First thing to do when restoring a classic scooter or motorcycle (after checking you have a very full wallet) is to take it apart bit by bit and screw by screw.
- You can not take enough photographs. Once you are faced with a pile of a few thousand parts it will suddenly not seem that simple after all. I thought I took enough, but didn’t.
- Label all your parts, even if you take photographs. You can buy 200 tags with a bit of string for a few pounds and it will really help to know where that screw goes…
- Store parts logically if you can. I use plastic containers to group parts after tagging them with a label. For example, the front brake assembly can go into one plastic container etc.
- A restoration will take a long time. Much longer than you think. You spend most of your time browsing the internet for tips and parts rather than in your garage (at least, that’s what it is like for me). That means that many parts that are normally not (fully) exposed to air will be. Like bolts, axles or engine parts. So order a good supply of Ziploc bags and store your parts in them after spraying with a little WD40. It will really slow rust from forming and, even better, if you don’t see the restoration through, someone might even buy it off you if it’s not all rusted.
- A hydraulic motorcycle lift is really really useful. I bought one for 250 GBP new (H1 2014) and it has saved me no end of back-ache restoring; your knees will thank you too.
When I bought it my Bella looked like this:
Not too bad a state on the face of it, but looks can be deceiving. The leg shield was beyond repair, bodywork needed a lot of work, the foot boards were rusted through, the reflector of the lamp held aluminum foil to reflect, etc.
So the first order of business is to strip the scooter. Photographs of the stripping process follow in the links below. I have not included all photos here, some are included in the restoration section where detail is more important. A tip: carefully photograph the support bolts that hold the foot boards and metal bushings; I spent too much time reverse engineering how the ten odd bushings should fit.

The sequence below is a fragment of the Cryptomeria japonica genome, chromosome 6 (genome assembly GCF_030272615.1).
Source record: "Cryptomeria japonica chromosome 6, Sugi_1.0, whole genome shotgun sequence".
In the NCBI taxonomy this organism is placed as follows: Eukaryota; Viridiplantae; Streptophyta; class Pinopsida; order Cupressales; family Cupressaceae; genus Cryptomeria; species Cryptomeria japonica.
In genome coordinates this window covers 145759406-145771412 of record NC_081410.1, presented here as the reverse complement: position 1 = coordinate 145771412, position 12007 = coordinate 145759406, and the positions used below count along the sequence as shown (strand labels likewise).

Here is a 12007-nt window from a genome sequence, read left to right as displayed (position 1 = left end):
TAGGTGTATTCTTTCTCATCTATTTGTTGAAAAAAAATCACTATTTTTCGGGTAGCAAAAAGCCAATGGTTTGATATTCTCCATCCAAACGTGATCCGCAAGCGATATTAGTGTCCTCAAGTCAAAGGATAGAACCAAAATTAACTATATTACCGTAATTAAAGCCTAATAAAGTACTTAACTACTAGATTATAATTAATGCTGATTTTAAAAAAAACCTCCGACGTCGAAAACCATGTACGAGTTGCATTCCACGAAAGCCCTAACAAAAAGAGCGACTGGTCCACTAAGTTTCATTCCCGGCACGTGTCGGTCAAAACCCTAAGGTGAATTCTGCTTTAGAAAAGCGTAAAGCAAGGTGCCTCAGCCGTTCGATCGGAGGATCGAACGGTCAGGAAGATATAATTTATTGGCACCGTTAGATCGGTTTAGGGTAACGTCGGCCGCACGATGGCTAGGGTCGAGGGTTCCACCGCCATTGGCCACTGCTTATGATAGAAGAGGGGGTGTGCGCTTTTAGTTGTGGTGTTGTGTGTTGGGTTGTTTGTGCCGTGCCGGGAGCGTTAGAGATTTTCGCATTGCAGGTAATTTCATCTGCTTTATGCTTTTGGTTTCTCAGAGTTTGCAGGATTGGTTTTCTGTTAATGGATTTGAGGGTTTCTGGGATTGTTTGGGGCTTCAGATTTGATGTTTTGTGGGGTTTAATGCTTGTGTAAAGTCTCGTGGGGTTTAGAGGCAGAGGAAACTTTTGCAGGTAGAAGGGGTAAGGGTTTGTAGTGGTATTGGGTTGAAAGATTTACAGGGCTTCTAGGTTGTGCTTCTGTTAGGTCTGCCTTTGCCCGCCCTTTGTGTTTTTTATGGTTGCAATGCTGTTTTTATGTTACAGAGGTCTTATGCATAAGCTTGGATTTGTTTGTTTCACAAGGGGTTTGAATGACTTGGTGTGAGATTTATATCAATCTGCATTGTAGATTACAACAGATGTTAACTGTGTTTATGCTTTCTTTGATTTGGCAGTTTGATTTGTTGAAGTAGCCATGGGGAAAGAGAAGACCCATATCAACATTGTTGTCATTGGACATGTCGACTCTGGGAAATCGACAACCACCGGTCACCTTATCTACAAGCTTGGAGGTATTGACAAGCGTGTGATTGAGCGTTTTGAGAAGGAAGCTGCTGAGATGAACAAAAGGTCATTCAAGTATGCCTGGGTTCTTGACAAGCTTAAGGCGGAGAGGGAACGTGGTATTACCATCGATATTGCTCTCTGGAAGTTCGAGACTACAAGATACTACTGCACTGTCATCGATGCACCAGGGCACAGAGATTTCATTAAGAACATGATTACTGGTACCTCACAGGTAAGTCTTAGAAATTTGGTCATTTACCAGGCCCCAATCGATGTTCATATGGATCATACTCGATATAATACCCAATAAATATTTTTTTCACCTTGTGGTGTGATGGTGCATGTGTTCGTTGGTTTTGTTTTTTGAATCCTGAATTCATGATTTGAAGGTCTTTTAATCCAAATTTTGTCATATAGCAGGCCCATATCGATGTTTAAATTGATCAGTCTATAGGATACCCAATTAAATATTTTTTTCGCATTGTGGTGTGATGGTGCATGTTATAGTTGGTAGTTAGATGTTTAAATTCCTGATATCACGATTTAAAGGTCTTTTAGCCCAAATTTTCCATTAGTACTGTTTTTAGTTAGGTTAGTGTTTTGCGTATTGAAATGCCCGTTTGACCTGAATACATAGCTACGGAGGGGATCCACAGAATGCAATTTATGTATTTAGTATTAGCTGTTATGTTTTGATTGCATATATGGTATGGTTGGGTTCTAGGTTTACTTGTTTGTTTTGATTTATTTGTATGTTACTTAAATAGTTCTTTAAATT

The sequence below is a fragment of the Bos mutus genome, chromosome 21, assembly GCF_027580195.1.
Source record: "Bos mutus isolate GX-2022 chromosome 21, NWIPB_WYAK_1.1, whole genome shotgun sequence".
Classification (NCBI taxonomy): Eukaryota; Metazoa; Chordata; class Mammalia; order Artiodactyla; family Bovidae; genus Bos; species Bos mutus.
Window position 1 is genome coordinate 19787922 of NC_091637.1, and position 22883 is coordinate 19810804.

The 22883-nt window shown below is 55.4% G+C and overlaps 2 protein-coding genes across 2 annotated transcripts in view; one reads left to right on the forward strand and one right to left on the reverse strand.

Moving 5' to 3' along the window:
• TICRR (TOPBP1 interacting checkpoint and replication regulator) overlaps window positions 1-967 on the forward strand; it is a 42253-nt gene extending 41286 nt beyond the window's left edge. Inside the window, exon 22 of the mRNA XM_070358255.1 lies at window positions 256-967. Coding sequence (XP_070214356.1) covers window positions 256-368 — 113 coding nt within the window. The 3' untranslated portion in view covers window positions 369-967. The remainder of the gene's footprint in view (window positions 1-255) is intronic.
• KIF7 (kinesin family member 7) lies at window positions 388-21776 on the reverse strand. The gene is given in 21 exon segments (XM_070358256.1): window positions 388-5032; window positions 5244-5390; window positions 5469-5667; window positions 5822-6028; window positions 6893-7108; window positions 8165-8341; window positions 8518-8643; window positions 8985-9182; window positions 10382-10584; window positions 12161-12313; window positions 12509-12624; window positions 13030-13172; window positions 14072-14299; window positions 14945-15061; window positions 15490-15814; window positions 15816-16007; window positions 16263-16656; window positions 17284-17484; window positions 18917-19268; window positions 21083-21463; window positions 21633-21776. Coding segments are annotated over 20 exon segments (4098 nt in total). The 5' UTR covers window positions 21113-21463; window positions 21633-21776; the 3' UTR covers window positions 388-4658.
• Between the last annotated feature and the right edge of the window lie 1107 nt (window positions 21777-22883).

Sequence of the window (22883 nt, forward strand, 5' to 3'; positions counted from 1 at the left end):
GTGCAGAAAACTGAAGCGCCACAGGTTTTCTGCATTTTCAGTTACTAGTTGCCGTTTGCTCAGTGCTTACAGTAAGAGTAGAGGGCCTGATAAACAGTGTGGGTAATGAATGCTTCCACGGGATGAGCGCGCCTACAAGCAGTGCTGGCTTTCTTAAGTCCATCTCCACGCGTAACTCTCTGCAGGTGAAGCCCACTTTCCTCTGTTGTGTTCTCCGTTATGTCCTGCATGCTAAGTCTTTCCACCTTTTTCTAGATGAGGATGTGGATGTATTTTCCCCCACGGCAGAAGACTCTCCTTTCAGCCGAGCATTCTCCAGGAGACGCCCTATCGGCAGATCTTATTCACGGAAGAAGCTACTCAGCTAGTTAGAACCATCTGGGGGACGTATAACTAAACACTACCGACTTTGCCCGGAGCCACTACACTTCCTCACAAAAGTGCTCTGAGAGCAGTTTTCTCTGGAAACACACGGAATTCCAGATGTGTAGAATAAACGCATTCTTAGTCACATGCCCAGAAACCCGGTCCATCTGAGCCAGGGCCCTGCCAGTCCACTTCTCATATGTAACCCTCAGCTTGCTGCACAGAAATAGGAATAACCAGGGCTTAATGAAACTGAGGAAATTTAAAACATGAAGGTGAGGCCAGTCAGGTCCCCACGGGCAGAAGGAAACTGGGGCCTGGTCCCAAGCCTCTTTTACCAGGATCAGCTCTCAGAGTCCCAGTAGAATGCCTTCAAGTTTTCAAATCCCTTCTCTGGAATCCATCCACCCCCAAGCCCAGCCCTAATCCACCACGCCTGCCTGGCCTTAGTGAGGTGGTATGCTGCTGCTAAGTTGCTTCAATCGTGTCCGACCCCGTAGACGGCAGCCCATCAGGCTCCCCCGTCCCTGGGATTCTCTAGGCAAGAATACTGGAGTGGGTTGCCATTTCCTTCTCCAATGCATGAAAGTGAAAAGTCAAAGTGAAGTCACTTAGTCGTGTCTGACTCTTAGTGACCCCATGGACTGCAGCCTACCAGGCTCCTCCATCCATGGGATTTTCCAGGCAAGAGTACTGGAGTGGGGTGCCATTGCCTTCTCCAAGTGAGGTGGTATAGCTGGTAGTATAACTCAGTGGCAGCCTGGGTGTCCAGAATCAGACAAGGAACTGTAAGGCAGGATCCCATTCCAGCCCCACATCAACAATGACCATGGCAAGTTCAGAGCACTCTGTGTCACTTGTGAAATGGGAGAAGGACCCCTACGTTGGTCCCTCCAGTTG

We’ll start with the exterior of the scooter. Bella scooters come in many models and slight differences were made throughout its production run. It helps to have good photographs when sourcing new parts as suppliers tend to know what your particular part number is when looking at them.
Next we’ll photograph what can be seen from the side inspection hatches (note the location of the ignition coil). An interesting bit here is the fuel tap. Not that your ignition key is used to turn the fuel flow on. You can insert your key through a rubber on the side of the rear cover and a small extension rod transfer the movement of your key to the fuel tap. Be sure to remove the rod before removing cover to prevent damage. These fuel taps were only made for the Bella as far as I’m aware so are hard to replace. It’s also a bit of a ‘security feature’ in that the fuel tap is hard to open without tools. At the same time it is annoying to have to stop, switch the scooter off, take your key, put the fuel tank on reserve, start the scooter again etc. For me the aesthetics win.
After that it is time to take the body off and take a few photos under the cover. This and later on is where you want to ensure you take more pictures than I did of the horizontal support bolts and how they hold things up. They are about a foot long and support various parts. Underneath they look like this.
Now the foot boards are off, it is time to take a large number of pictures, especially of which bushings are where and in what order, there are quite a few, so more pictures is better. The support bolts are not equally as long, please note which you take from where. Another small tip: do not have them powder coated as they won’t fit through the frame support bracket holes. They are covered with bushings anyway, so just grease them up when installing to prevent rust.
Next is the fuel tank. It’s a slightly non-standard setup where the tank is strapped down on top of some rubber bushings (or should be).
After taking the fuel tank off, we can take a good look at some of the engine surroundings and the air filter which can be removed.
Before removing the engine we take a look at the drive chain and the rear suspension setup. Note that the springs are simply screwed onto protrusions on the frame and swing arm. Very simple, but very effective.
Almost done; time to remove the front fork. When that’s done, all that is left is the frame. You can remove the swing arm by loosening the bushing clamp. Be careful not to damage the swing arm bushing; they are hard to replace. At the same time they can be very rusted. I removed mine by screwing a slide hammer into them and (very) patiently hammering away while frequently applying WD40.
A few other removal tips:
- Take photographs of the wiring in detail if you can
- Be very careful when removing the leg shield; it does come off without bending the sheet metal!
- Be very careful not to damage the rear light lens cap if it is still good. They are very expensive to replace (www.claussstudios.com)